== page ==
Tighter Prescription Regulations Limited the Rise of Opioid Use
Five states that required doctors to fill out triplicate forms and report opioid prescriptions experienced slower growth in OxyContin use.
The opioid epidemic struck with different force in different states. The average per capita usage rate over the last two decades of OxyContin, a widely used prescription opioid that was introduced in 1996, was about 50 percent lower in California, Idaho, Illinois, New York, and Texas than in other states. In Origins of the Opioid Crisis and Its Enduring Impacts (NBER Working Paper 26500),
Abby E. Alpert,
William N. Evans,
Ethan M.J. Lieber, and
David Powell show how regulations in these states influenced the marketing strategy of Purdue Pharma, the maker of OxyContin.
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According to internal company communications that were revealed in court documents, Purdue Pharma decided against mounting a significant marketing effort in the triplicate states after learning from focus groups that providers would be less willing to prescribe OxyContin in these states. To disentangle the impact of the triplicate rules themselves from the reduced marketing of OxyContin, the researchers compared the five triplicate states with two other groups of states that had had similarly stringent prescribing cultures: five non-triplicate states that had the lowest oxycodone prescribing rates in 1991–95; and two states that had dropped triplicate regulations just prior to OxyContin's introduction. In all non-triplicate states as well as both sets of comparison states with similar prescribing cultures, OxyContin use and opioid overdose deaths were substantially higher on average than in the five states that had triplicate policies in place when the drug came on the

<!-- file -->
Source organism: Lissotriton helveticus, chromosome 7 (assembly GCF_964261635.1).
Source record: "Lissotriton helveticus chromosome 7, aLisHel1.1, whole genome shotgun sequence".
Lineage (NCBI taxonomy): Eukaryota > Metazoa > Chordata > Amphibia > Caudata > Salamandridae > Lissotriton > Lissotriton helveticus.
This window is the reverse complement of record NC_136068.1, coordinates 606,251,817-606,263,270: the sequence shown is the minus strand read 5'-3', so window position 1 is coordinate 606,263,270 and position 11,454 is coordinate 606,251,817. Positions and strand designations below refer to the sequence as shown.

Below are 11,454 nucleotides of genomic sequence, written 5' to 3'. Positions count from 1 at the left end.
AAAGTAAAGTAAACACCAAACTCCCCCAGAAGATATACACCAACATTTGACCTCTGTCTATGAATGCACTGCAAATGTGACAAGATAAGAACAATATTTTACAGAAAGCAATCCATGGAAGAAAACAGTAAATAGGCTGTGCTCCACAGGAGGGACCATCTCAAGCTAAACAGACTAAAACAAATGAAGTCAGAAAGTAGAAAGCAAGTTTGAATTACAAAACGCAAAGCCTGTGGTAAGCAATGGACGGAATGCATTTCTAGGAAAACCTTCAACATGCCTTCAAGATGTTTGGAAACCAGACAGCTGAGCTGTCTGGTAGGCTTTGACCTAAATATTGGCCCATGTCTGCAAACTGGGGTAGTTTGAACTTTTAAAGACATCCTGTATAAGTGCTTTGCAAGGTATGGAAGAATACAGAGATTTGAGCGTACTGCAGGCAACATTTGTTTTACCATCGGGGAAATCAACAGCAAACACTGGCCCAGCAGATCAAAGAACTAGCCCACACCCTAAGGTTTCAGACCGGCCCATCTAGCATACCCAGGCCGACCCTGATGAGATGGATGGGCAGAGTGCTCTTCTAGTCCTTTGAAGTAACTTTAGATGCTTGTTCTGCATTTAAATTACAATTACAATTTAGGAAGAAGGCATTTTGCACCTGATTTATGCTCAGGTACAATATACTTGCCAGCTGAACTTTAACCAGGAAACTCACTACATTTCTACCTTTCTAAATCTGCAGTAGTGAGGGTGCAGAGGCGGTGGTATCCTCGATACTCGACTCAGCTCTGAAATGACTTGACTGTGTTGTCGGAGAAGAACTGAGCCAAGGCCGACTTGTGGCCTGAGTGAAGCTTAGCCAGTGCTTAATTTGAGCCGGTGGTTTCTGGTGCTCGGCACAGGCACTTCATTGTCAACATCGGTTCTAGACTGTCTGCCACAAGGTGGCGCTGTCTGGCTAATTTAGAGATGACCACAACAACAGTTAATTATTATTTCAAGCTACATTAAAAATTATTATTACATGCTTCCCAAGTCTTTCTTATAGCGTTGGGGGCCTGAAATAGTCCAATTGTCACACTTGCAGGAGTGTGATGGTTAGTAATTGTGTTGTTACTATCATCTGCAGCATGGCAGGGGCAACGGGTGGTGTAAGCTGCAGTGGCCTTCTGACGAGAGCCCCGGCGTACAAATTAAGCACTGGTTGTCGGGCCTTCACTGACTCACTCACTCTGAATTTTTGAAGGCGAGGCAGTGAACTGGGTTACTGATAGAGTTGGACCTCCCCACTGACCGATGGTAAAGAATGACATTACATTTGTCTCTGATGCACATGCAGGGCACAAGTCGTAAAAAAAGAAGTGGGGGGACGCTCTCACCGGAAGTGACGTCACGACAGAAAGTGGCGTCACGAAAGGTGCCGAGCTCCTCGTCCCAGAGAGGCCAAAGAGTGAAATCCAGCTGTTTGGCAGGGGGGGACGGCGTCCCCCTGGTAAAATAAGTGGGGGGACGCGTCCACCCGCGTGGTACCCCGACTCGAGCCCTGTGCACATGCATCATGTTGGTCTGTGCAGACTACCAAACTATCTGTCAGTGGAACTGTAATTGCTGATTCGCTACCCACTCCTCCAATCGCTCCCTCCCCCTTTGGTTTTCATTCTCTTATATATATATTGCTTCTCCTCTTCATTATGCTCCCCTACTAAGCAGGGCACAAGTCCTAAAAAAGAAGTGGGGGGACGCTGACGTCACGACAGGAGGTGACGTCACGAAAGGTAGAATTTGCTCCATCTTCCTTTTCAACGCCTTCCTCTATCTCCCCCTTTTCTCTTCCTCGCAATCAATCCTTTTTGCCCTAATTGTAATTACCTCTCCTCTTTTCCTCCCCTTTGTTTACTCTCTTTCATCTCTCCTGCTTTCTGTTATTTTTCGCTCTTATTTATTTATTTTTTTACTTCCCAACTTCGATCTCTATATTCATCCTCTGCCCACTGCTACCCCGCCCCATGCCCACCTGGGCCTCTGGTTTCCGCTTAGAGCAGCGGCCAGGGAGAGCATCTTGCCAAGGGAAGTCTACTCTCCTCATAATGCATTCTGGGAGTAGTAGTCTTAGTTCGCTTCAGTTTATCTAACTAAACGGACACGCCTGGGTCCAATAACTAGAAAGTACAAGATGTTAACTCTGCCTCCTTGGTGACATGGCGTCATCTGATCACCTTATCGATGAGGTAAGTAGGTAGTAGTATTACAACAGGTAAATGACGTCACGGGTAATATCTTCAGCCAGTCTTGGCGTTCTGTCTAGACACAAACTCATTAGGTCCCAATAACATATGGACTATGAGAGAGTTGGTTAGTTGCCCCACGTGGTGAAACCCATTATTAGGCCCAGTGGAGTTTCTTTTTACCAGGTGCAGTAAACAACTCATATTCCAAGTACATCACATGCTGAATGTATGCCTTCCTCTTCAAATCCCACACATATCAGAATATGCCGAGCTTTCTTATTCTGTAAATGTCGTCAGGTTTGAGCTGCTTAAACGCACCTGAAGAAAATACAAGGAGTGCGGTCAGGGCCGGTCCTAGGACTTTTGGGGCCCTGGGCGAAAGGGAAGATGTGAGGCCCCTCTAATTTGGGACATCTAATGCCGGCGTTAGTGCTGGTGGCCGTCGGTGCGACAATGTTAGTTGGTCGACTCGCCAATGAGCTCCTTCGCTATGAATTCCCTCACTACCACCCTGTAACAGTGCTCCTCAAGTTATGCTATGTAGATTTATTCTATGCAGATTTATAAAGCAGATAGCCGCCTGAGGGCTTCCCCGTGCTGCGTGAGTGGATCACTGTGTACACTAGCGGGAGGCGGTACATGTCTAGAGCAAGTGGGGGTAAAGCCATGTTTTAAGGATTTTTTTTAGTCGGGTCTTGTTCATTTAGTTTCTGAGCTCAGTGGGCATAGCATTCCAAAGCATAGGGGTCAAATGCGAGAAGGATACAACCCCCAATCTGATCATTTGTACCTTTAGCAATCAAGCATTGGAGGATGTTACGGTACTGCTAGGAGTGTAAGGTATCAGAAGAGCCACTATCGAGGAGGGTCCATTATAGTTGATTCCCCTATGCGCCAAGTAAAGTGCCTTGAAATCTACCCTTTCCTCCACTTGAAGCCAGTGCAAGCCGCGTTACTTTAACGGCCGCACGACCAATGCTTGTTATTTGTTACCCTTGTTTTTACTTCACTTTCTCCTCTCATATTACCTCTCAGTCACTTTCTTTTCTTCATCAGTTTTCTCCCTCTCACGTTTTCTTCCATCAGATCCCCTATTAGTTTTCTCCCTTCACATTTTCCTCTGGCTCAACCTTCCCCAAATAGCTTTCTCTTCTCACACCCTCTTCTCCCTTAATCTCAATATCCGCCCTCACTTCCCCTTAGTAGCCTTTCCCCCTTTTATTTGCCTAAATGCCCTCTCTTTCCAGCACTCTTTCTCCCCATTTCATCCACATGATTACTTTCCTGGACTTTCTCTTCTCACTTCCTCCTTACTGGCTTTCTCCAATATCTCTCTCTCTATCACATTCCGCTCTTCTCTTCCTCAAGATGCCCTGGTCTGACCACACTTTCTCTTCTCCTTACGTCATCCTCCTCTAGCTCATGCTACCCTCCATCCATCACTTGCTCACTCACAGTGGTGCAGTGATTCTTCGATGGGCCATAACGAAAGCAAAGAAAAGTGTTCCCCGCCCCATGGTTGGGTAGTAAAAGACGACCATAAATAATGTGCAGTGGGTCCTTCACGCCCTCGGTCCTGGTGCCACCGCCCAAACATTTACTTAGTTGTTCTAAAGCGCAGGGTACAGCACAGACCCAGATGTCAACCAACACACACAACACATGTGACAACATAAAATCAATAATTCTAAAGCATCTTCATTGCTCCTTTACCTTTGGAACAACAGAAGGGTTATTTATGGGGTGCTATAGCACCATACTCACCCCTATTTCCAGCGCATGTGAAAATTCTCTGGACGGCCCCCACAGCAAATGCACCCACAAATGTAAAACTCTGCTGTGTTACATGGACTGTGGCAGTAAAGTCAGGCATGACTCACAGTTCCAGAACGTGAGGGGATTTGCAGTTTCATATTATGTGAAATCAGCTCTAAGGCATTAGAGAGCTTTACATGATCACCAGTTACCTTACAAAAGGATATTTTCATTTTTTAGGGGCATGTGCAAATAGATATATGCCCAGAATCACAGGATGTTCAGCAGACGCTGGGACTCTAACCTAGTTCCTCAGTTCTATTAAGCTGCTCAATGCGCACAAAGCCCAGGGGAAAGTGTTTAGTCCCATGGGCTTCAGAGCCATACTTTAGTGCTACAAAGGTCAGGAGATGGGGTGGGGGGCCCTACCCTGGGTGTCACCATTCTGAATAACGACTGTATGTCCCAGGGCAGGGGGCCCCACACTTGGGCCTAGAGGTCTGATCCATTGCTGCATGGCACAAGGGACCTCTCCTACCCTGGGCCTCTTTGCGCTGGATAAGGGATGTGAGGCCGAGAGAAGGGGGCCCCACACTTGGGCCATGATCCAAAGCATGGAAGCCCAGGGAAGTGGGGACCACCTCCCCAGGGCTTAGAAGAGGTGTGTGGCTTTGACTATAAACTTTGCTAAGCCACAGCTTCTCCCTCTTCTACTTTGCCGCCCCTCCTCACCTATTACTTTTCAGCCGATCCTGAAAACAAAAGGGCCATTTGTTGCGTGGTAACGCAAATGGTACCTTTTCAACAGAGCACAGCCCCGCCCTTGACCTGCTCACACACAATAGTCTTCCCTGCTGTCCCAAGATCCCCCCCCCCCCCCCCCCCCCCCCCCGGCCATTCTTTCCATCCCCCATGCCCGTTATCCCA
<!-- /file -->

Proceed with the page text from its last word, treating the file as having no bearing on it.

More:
— Steve Maas
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